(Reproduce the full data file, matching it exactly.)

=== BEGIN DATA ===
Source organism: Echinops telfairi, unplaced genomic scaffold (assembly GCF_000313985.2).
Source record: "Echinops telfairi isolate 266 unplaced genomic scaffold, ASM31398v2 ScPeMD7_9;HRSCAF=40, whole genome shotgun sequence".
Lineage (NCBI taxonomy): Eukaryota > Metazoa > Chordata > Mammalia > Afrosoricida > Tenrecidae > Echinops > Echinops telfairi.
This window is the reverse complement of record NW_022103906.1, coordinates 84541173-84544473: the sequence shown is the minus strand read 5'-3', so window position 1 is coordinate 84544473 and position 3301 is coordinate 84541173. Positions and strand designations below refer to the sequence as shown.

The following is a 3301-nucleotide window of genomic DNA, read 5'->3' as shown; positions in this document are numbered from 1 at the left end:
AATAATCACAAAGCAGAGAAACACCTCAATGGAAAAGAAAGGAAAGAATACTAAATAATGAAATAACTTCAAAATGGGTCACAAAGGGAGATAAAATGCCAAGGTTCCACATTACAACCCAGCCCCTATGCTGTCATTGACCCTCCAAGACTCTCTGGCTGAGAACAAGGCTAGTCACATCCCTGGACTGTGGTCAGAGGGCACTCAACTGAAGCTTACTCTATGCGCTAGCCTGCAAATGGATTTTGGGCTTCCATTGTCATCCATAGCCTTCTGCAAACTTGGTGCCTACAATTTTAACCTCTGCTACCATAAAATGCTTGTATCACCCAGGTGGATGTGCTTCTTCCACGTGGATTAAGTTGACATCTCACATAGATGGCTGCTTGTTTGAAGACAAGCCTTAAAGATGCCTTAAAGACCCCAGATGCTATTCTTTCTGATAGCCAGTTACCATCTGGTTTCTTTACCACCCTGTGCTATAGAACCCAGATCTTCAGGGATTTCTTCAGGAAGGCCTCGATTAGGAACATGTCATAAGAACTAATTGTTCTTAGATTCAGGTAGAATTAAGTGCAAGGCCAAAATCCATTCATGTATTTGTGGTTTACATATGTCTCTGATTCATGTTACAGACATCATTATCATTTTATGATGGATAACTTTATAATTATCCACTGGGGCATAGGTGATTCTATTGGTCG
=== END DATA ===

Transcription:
Source organism: Echinops telfairi, unplaced genomic scaffold (assembly GCF_000313985.2).
Source record: "Echinops telfairi isolate 266 unplaced genomic scaffold, ASM31398v2 ScPeMD7_9;HRSCAF=40, whole genome shotgun sequence".
Lineage (NCBI taxonomy): Eukaryota > Metazoa > Chordata > Mammalia > Afrosoricida > Tenrecidae > Echinops > Echinops telfairi.
This window is the reverse complement of record NW_022103906.1, coordinates 84541173-84544473: the sequence shown is the minus strand read 5'-3', so window position 1 is coordinate 84544473 and position 3301 is coordinate 84541173. Positions and strand designations below refer to the sequence as shown.

The following is a 3301-nucleotide window of genomic DNA, read 5'->3' as shown; positions in this document are numbered from 1 at the left end:
AATAATCACAAAGCAGAGAAACACCTCAATGGAAAAGAAAGGAAAGAATACTAAATAATGAAATAACTTCAAAATGGGTCACAAAGGGAGATAAAATGCCAAGGTTCCACATTACAACCCAGCCCCTATGCTGTCATTGACCCTCCAAGACTCTCTGGCTGAGAACAAGGCTAGTCACATCCCTGGACTGTGGTCAGAGGGCACTCAACTGAAGCTTACTCTATGCGCTAGCCTGCAAATGGATTTTGGGCTTCCATTGTCATCCATAGCCTTCTGCAAACTTGGTGCCTACAATTTTAACCTCTGCTACCATAAAATGCTTGTATCACCCAGGTGGATGTGCTTCTTCCACGTGGATTAAGTTGACATCTCACATAGATGGCTGCTTGTTTGAAGACAAGCCTTAAAGATGCCTTAAAGACCCCAGATGCTATTCTTTCTGATAGCCAGTTACCATCTGGTTTCTTTACCACCCTGTGCTATAGAACCCAGATCTTCAGGGATTTCTTCAGGAAGGCCTCGATTAGGAACATGTCATAAGAACTAATTGTTCTTAGATTCAGGTAGAATTAAGTGCAAGGCCAAAATCCATTCATGTATTTGTGGTTTACATATGTCTCTGATTCATGTTACAGACATCATTATCATTTTATGATGGATAACTTTATAATTATCCACTGGGGCATAGGTGATTCTATTGGTCG